Adam Cellon '17
For Adam Cellon, engineering is like a family business. His father is a civil engineer and his older sister is a mechanical engineer. When it was time to consider what he wanted to do with his life, he listened closely to his parents’ advice.
“They always said even if you don’t end up being an engineer for the rest of your life, it’s still great to have an engineering degree.” So engineering seemed preordained. The unknown for him was what kind of engineering.
Before coming to Princeton, he thought a lot about prosthetics and computers. That led him to high school research on brain computer interface, a technology that may be used to enable people with disabilities to control prosthetic devices simply with their thoughts.
By the time he arrived at Princeton, he was torn between electrical engineering, which was closer to his interest in circuitry. He maintained an open mind, taking courses that would support both concentrations.
Then one day he went to an open house sponsored by the engineering department. After visiting an electrical engineering laboratory and observing robot cars, he thought robotics could be the natural bridge between mechanical and electrical engineering. And combining that with a certificate in neuroscience could land him exactly where his earlier research had taken him.
Cellon knows he has charted a challenging course. He realizes that for some people that is reason enough to go in a certain direction, but not for him. “The idea of let’s do the hardest thing faded somewhat when I got here because it’s not necessarily the way to go through life,” he says. In fact, by the end of his freshman year, he decided the way to make it through Princeton would be to consciously focus on having more fun.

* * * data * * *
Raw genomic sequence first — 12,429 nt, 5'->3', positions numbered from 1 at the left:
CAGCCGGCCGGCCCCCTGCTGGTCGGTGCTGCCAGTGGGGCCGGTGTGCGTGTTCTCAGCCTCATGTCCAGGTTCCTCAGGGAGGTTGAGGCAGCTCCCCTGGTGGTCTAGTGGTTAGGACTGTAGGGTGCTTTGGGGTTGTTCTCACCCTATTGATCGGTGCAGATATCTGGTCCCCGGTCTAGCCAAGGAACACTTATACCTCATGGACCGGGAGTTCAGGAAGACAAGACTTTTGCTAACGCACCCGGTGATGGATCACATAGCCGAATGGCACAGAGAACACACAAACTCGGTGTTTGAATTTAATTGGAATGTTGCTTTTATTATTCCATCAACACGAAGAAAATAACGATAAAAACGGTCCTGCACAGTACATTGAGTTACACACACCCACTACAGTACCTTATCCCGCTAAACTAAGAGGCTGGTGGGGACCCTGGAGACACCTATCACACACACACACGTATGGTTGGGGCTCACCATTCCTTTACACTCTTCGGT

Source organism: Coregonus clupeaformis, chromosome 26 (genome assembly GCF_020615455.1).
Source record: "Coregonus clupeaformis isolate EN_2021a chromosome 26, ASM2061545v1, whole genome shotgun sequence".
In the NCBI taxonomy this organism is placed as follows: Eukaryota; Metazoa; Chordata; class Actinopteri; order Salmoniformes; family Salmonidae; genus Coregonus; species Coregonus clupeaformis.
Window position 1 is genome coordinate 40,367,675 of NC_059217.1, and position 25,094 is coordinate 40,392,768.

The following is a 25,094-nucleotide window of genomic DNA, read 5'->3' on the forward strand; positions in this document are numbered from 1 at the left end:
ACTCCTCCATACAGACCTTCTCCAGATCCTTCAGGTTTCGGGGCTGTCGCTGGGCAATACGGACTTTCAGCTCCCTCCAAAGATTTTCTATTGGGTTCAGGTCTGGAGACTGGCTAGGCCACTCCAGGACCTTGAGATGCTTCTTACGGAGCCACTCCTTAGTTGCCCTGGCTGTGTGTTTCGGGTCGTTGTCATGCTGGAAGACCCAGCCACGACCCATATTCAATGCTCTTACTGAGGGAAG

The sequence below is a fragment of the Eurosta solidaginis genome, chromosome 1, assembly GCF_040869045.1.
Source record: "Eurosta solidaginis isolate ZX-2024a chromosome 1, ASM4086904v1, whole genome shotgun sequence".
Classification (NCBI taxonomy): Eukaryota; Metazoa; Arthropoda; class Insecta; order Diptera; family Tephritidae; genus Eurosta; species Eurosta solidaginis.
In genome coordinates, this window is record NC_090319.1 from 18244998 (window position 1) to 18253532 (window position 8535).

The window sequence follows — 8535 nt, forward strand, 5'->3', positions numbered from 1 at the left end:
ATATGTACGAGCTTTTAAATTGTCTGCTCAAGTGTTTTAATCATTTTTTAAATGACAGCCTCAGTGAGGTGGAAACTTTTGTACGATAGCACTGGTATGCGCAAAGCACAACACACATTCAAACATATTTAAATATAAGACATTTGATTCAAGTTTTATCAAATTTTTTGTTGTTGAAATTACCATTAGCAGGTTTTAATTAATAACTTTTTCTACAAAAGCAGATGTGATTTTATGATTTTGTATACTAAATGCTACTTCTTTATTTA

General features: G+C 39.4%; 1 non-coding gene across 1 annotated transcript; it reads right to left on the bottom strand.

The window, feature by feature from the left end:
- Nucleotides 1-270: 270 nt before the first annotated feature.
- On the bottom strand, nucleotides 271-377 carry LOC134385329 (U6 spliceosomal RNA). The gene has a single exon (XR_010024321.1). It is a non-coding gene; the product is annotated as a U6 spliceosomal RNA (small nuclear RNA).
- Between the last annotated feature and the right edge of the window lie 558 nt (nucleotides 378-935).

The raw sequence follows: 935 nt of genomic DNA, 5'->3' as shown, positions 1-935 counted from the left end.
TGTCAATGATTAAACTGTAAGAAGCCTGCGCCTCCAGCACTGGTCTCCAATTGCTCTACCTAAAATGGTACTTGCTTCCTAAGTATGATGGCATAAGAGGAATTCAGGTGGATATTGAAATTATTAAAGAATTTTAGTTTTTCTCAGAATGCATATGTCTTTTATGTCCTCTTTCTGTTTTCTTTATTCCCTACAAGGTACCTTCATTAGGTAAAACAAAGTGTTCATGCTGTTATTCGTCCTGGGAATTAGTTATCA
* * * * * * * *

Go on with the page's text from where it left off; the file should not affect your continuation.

“While the academics are great and rigorous here, I decided I needed to do something else with my time,” he says. "Your academics will always keep you busy, and the more time I had, the more time I studied.”
So Cellon, who is an analytical kind of guy, took stock of the many options around him and joined Undergraduate Student Government. He serves on the University Student Life Committee, which collaborates with administrators on events and policies aimed at ensuring a robust student life for undergraduates. He is a SHARE (Sexual Harassment/Assault Advising, Resources and Education) peer, which means he works on programming in this area and has been trained to point students to the right resources. He also joined the Whitman Residential College Council, which directs all aspects of Whitman’s cultural, social and academic life.
“I found it relatively easy to become involved,” he says. His advice to students considering Princeton is this: Take advantage of all the University offers in academics, but don’t let your learning stop there. Pick and choose from the wide range of opportunities that exist outside the classroom to nurture your interests and spirit.